The battle at Hamel, though not particularly well known, was more sophisticated tactically than either the Somme or Passchendaele. Whereas they were attritional battles, predictable and bloody, at Hamel machines went a long way towards relieving the infantry of the obligation to fight its way forward. As an outstanding demonstration of how four independent arms could be co-ordinated on the battlefield, Hamel served as the blueprint for the bigger battle to come.
|Publication date:||6th June 2002|
|Publisher:||Pen & Sword Books Ltd|
|Categories:||Battles & campaigns, European history, First World War,|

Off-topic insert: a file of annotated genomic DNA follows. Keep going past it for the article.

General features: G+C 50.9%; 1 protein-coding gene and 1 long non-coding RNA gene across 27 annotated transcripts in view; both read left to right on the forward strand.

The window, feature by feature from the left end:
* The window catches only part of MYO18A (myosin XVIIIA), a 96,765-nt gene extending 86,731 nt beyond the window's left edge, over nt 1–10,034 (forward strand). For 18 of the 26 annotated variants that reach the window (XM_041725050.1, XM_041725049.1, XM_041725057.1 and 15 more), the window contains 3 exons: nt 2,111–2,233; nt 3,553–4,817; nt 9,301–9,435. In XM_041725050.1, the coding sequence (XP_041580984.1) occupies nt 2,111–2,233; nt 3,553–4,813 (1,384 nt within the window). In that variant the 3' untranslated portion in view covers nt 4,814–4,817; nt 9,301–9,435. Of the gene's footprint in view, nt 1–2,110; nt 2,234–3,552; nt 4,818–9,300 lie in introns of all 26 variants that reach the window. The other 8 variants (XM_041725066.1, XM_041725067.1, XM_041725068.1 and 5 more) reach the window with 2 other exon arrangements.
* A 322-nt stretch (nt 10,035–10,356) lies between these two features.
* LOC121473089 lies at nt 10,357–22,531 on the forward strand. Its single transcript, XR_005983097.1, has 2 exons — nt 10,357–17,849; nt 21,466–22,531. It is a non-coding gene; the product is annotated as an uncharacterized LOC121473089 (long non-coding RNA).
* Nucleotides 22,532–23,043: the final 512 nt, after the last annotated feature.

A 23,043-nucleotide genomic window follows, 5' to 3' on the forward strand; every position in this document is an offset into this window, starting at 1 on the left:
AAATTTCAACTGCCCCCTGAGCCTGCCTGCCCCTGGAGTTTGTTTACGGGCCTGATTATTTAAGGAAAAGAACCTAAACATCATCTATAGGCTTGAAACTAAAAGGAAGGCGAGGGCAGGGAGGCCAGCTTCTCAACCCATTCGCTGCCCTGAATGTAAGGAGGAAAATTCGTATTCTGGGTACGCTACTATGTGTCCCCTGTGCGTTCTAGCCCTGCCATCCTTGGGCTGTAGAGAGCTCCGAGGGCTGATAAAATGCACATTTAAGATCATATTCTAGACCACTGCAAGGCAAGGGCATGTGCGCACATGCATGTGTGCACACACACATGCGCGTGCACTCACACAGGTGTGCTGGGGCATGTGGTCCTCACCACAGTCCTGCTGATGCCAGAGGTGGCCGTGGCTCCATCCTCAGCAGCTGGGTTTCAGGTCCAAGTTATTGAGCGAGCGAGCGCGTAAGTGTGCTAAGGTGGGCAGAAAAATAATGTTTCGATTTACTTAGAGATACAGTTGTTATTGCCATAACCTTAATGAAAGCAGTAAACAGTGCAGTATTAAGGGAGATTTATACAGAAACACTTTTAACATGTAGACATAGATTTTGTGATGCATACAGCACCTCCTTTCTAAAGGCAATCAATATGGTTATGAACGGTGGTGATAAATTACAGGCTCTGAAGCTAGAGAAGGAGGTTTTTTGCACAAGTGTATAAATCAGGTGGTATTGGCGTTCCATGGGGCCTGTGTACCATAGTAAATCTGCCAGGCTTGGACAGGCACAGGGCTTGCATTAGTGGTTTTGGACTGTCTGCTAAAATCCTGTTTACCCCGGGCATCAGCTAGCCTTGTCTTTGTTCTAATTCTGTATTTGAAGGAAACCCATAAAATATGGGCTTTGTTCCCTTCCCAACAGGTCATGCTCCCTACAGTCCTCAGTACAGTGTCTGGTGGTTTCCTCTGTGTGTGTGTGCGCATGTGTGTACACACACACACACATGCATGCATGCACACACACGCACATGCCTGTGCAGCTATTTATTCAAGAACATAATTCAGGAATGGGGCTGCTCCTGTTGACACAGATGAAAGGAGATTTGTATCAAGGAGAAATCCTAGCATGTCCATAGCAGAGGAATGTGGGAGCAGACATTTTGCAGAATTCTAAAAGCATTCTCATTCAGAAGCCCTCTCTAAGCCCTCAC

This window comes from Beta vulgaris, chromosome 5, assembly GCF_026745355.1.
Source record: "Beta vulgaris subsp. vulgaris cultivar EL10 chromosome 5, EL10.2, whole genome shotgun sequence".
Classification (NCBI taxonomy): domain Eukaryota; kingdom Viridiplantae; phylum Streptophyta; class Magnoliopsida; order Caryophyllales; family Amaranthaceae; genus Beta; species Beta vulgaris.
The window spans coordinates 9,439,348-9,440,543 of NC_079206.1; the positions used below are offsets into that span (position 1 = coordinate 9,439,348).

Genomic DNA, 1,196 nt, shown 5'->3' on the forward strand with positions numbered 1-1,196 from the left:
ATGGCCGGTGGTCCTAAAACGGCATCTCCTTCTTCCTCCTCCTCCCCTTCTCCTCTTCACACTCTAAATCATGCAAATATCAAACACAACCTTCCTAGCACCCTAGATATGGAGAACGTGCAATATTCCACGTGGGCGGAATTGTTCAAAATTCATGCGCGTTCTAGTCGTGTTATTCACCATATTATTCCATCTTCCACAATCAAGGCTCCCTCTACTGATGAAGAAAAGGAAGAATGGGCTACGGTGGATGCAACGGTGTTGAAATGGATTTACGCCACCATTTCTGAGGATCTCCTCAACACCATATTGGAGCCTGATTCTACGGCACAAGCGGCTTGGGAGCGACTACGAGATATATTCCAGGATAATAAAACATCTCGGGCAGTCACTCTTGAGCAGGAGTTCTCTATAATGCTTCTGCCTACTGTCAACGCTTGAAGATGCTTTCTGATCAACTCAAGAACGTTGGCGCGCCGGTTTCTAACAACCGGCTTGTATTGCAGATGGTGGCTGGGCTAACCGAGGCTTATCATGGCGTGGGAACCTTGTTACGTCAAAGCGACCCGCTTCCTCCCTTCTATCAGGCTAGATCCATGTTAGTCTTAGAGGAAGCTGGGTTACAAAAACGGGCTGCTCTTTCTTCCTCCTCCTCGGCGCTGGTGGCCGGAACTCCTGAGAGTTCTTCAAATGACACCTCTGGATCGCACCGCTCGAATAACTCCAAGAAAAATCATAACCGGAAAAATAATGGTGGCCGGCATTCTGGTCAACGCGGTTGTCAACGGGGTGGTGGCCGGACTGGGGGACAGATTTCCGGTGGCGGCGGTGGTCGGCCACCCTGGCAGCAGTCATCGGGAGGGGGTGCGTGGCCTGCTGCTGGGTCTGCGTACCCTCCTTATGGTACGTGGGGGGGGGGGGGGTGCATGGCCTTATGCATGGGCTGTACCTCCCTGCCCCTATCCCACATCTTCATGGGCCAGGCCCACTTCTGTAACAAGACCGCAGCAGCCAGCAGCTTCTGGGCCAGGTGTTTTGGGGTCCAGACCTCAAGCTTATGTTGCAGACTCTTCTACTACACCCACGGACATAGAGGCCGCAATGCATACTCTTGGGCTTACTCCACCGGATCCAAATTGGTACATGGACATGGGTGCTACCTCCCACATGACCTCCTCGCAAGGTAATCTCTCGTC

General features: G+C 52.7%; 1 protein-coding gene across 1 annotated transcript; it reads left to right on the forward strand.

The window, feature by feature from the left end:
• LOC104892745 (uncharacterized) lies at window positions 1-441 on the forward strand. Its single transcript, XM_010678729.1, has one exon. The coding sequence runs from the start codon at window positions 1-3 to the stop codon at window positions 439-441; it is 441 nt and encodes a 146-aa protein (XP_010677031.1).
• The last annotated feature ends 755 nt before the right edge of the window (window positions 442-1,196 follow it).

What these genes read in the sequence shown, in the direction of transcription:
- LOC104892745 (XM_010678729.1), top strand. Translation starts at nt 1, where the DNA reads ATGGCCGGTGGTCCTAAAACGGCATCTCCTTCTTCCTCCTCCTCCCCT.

Dr Pedersen was born in England but grew up in Sydney, Australia. He is a graduate of the Royal Military College of Australia, the Australian Command and Staff College and the University of New South Wales. After commanding a rifle company in Malaysia, Dr Pedersen was seconded to the Australian Prime Minister's Department as a political/strategic analyst in 1987-88. He is the author of Monash as Military Commander, and Images of Gallipoli, an illustrated account of the Gallipoli Campaign. He has also contributed to many other books and writes regularly on military history and battlefields for British and American ...More About Peter Pederson